Tuesday, June 6, 2017

A Morning At The Orvis Rod Factory

When I arrived in Vermont to spend a few days with the friends at Orvis, Shawn Combs, Rod & Tackle Divisional Merchandise Manager, ran me through the itinerary for the week which involved some time at the Orvis home office in Sunderland and also a morning visit at the Orvis Rod Factory in Manchester.  Of course there was some fly fishing penciled in between meetings to round out schedule. 

I've long had a interest in seeing what happened at the Orvis Rod Factory and the visit was the full treatment involving not only seeing each station and step of how the entire line up of Orvis fly rods are built but also spending time with Don Swanson, Director of Manufacturing, Sam Orvis, Manufacturing Engineer, and Frank Hoard, R&D/Graphite Production Manager.  Each of these individuals bring different talents and a side of the process to the table and it was neat to get their perspectives as well on what they do and why they do it.

It would be tough to cover everything in a post here of what we spent over the three hours doing at the Orvis Rod Factory but a few highlights to note were...
  • Depending on the season, each week the Orvis Repairs Department handles somewhere between 200 and 800 fly rods that are sent in for repair.  Some of the stories of how the break happened even make it up on a "Wall of Fame" as many of these tall tales are pretty darn creative...
  • On a wall of replacement blanks, one of the only bins that was empty was "Misc. Glass" which goes to show that fiberglass fly rods just don't break all that often.  In fact, my Superfine Glass four weight (which had minor glue issue with the cork reel seat) was the only glass fly rod in the process of being fixed out of several hundred others.
  • I rolled a GRAPHITE blank section and surprisingly my hands didn't fall off.  HA...
  • There may be plans for a one (or several) fiberglass fly rod projects in the future from Orvis.  They continue to be impressed with customer interest to the Superfine Glass line up and I wouldn't be surprised to see the family grow with models added or "Limited Editions" released.  More on that later...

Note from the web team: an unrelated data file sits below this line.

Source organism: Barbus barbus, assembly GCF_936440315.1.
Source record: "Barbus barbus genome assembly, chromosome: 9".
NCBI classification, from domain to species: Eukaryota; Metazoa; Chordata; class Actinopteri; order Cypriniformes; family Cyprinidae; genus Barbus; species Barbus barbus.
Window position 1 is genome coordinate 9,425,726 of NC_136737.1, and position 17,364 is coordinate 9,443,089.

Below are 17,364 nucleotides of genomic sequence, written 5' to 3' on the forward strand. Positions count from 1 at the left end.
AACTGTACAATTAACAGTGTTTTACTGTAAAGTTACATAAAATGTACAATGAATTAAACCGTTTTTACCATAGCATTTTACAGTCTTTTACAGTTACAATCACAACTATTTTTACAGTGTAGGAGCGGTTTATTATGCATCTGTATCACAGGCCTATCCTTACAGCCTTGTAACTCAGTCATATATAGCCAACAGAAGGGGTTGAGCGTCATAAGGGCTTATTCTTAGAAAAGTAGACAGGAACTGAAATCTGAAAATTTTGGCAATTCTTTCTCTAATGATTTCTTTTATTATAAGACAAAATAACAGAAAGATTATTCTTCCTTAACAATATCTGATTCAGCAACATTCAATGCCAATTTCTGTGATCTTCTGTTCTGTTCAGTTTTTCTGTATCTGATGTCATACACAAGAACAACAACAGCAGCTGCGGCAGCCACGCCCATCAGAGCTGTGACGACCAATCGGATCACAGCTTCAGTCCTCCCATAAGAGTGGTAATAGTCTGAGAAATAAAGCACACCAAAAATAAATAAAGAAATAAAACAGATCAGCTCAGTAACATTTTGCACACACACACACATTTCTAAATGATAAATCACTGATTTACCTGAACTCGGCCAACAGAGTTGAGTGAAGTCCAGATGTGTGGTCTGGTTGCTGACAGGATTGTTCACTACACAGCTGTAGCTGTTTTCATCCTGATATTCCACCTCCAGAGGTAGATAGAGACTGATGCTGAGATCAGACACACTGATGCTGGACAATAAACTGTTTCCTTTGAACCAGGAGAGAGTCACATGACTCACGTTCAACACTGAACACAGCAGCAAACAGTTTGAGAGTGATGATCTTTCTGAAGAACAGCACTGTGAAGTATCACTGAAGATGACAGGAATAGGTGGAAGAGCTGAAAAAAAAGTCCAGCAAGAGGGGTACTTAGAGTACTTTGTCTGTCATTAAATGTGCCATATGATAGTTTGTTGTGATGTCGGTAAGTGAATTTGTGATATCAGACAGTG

• For something that I've always thought was mostly done with your hands, there is an incredible amount of "tech" involved in the process of (fiberglass/graphite/bamboo) blank making and fly rod building.  Each step has been analyzed to minimize waste of materials, shorten build times or the motions taken during each part of the process, increase production and in the end heighten quality and consistency in the product with fly rods that are made to high standards over and over and over again.
  • There is an incredible amount of history in the Orvis Rod Factory and it was neat to see that isn't lost in the process of forward progress and innovation. 
  • One of the biggest surprises during this trip is that Orvis runs pretty lean on developers on the fly fishing side of the house and your fly rod, fly reel, waders and boots, packs and other gear are all designed and perfected with a small core group developers that are continuously multi-tasking between projects both short and long range.
  • The Orvis Rod Factory may be the only (or one of very few) large scale fly rod factories in the United States that is continuously building fiberglass, graphite, and bamboo fly rods under the same roof.  How cool is that?
Walking around the shop I took a few photographs which I thought would be good to share with those who haven't had the opportunity to see what happens behind the old wooden store front of the Orvis Rod Factory.  The entire shop was humming with activity the morning that I was there.

Thanks again to Shawn, Don, Sam, and Frank for taking the time to show and walk me through every room at the Orvis Rod Factory.  I was beyond impressed and it was great to see how and where the Orvis fly rods are made.


Jay said...

Definitely a big part of fly fishing history.
My love for Orvis started when I was still at high school in the early 1980's.
Hope to visit the factory too one day.

Cameron Mortenson said...

Jay... Orvis was a large part of my fly fishing history as well. As a poor college student, I saved enough money for a Rocky Mountain 8'6" five weight outfit which of all the damn graphite that I would later have before the fiberglass kick started, I wish I had kept it.